By Tia DeNora
Theodor W. Adorno broached key questions about the position of song in modern society and argued that it affected realization and used to be a method of social administration and keep an eye on. announcing that song sociology will be significantly enriched by way of returning to Adorno's concentrate on track as a dynamic medium of social lifestyles, this e-book considers cognition, the sentiments and tune as a administration device.
If Adorno lead the way for the disciplines of sociology and musicology to come back jointly, DeNora has introduced this interdisciplinary scholarship to a brand new point of class, exhibiting that the discussion among musicology and sociology remains to be a two-way street." - William G. Roy
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Additional resources for After Adorno: Rethinking Music Sociology
They have no logic of their own but only in relation to the melodic line and the global rules). The material, in this case the voice lines, is thus made subservient to the need to produce a greater form; the particular is sacriﬁced to the general. A ‘good’ harmonisation, by contrast, would be attentive to the needs of all the voices so that the ‘whole’ could be seen to emerge from a judicious arrangement of the parts. In such a composition, then, one might speak of the music as analogous to a collective ideal.
And in that triumph, according to Adorno, resided the mechanisms of collective stupefaction – the dynamics of the culture industry and their psycho-cultural consequences. For if ‘good’ art could ‘aid enlightenment’ by pointing out darkness, the culture industry and its drive towards standardisation militated against enlightenment through repetition and predictability. According to Adorno, the music industry purveyed an endless parade of popular songs that Adorno, ‘defended against his devotees’?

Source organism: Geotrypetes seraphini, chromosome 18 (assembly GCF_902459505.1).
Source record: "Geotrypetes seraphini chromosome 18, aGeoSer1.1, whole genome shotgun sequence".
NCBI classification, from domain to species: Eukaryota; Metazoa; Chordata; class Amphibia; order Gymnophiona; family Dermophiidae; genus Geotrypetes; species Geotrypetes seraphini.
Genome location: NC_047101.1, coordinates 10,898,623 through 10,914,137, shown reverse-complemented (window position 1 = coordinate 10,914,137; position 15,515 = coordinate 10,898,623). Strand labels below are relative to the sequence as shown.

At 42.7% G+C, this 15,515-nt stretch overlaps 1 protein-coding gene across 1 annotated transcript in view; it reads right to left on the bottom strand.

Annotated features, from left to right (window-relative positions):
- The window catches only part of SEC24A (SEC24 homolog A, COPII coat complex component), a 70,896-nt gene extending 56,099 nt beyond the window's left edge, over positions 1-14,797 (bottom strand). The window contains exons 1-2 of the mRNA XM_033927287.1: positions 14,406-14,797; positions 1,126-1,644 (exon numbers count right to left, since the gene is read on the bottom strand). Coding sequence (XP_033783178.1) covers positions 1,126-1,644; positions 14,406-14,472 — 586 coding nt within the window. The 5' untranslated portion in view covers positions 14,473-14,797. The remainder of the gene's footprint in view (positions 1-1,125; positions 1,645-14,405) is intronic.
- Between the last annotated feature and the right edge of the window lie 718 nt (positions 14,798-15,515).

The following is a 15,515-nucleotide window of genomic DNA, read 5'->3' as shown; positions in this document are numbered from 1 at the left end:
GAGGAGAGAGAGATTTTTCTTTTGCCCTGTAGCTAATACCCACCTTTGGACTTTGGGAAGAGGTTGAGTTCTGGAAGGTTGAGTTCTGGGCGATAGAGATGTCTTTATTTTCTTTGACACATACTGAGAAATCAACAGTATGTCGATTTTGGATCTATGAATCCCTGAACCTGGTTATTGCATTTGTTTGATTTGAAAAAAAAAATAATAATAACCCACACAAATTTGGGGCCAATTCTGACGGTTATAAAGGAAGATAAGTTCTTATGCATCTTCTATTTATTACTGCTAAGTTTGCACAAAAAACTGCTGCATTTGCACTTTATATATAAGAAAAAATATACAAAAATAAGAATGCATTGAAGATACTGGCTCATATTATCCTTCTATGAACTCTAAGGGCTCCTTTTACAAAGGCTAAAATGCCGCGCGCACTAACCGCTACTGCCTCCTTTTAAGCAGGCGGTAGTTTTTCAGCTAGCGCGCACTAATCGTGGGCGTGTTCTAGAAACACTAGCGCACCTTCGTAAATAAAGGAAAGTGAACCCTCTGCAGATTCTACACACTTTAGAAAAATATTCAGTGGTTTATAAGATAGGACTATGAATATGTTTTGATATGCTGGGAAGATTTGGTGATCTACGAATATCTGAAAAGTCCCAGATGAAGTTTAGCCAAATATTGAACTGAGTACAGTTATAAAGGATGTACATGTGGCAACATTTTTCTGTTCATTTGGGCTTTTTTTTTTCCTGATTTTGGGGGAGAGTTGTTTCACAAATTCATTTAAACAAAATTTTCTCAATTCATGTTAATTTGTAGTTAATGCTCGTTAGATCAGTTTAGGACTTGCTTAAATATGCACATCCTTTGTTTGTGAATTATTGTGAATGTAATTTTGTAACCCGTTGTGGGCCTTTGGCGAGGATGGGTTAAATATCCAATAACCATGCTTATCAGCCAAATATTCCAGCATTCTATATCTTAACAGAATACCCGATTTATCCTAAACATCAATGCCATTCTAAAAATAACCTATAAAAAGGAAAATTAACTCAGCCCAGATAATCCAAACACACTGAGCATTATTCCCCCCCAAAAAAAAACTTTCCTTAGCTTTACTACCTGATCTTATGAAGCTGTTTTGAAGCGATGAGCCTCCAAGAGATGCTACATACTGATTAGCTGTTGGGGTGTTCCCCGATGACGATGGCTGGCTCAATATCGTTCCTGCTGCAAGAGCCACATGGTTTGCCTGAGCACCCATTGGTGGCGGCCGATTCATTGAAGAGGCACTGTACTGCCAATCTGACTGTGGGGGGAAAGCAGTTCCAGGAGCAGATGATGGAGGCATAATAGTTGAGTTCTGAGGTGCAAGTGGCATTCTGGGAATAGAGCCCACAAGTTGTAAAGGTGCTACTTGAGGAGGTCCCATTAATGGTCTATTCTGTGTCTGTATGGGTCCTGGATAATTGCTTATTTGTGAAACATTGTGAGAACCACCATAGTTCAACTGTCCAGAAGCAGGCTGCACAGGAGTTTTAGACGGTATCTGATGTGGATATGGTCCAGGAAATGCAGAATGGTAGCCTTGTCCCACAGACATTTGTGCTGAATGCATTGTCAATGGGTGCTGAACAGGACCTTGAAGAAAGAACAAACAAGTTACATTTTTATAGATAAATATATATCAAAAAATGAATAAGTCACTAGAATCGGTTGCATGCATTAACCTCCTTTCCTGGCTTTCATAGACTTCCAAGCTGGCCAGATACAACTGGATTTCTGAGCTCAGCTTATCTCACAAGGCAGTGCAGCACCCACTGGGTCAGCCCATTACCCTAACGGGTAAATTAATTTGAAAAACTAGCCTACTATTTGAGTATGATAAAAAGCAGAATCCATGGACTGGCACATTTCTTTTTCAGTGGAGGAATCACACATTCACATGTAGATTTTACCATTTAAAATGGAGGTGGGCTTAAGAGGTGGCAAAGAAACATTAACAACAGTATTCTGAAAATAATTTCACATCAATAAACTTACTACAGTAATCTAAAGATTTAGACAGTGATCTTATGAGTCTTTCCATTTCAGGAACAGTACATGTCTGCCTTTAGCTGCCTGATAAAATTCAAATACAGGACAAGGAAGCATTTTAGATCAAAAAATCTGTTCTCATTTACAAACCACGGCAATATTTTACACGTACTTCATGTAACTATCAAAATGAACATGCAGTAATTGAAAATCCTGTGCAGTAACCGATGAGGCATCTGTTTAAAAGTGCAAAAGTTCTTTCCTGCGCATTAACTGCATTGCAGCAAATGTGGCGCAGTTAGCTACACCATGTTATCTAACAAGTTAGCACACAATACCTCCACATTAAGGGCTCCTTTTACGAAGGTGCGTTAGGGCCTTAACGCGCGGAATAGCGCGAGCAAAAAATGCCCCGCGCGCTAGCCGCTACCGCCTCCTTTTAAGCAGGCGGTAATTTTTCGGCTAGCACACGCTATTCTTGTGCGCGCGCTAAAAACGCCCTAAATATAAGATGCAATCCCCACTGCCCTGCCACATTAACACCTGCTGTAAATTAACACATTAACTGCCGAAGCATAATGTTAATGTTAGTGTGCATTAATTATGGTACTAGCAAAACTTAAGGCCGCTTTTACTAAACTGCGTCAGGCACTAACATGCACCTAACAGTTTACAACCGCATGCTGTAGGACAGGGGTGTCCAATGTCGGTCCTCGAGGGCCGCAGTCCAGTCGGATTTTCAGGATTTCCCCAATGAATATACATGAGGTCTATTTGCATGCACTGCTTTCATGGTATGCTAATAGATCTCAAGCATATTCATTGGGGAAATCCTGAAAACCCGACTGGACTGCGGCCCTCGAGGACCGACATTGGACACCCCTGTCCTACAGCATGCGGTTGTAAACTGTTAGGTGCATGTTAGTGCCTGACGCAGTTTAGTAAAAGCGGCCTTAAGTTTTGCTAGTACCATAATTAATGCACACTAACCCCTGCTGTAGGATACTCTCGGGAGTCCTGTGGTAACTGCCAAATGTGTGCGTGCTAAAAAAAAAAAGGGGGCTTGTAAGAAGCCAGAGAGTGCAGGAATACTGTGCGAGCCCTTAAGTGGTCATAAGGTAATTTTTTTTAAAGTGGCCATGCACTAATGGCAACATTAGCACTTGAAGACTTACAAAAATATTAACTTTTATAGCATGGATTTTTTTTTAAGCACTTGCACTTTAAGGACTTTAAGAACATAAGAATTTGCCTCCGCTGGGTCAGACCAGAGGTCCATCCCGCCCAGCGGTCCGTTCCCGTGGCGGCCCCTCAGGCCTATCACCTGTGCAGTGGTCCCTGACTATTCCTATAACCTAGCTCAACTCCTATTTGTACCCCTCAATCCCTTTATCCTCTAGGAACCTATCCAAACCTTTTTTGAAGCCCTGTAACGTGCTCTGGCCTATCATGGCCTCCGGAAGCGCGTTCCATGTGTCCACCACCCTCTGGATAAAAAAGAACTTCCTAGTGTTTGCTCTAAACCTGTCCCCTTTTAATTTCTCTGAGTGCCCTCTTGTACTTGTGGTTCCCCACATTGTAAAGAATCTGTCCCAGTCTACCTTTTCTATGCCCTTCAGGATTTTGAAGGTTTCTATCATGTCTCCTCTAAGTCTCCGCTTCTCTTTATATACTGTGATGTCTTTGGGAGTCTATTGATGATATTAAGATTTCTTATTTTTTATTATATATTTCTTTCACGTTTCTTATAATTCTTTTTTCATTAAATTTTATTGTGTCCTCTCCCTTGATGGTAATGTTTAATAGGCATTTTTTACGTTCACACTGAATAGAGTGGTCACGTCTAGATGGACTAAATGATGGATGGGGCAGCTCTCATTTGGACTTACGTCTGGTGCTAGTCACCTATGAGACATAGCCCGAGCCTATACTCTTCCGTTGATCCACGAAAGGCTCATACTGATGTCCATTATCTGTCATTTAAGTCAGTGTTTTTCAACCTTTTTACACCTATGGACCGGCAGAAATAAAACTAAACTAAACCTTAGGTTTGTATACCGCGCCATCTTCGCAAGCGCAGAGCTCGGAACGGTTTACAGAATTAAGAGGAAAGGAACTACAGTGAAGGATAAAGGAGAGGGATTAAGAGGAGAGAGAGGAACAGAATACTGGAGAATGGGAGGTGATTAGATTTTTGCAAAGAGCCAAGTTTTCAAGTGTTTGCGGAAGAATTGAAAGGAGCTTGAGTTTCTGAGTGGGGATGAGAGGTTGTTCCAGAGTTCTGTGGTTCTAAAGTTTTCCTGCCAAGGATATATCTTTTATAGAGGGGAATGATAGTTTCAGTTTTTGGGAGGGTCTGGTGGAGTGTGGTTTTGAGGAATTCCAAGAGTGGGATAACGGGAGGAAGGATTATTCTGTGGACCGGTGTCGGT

Because, as Adorno believed, Stravisnky’s music invoked the body directly, it disengaged the mind. Stravinksy’s music did not deal with the part–whole problem of arrangement but was rather oriented – not unlike the popular songs Adorno disdained – towards effect. Moreover, in permitting rhythm to dominate, Stravinsky elevated the collective – the object – over the subject; the potential of his musical materials was made subservient to the music’s pulse. And ﬁnally (and bearing in mind that Le Sacre was a ballet), Stravinsky used music to depict topics and scenes and this, Adorno claimed, led him to use music as a ‘pseudomorphism of painting’ – to reduce music to the role of depictive rendition and thus deny its speciﬁcally musical properties, understood as the processual unfolding of musical material, its ‘becoming’ (1973:162).
After Adorno: Rethinking Music Sociology by Tia DeNora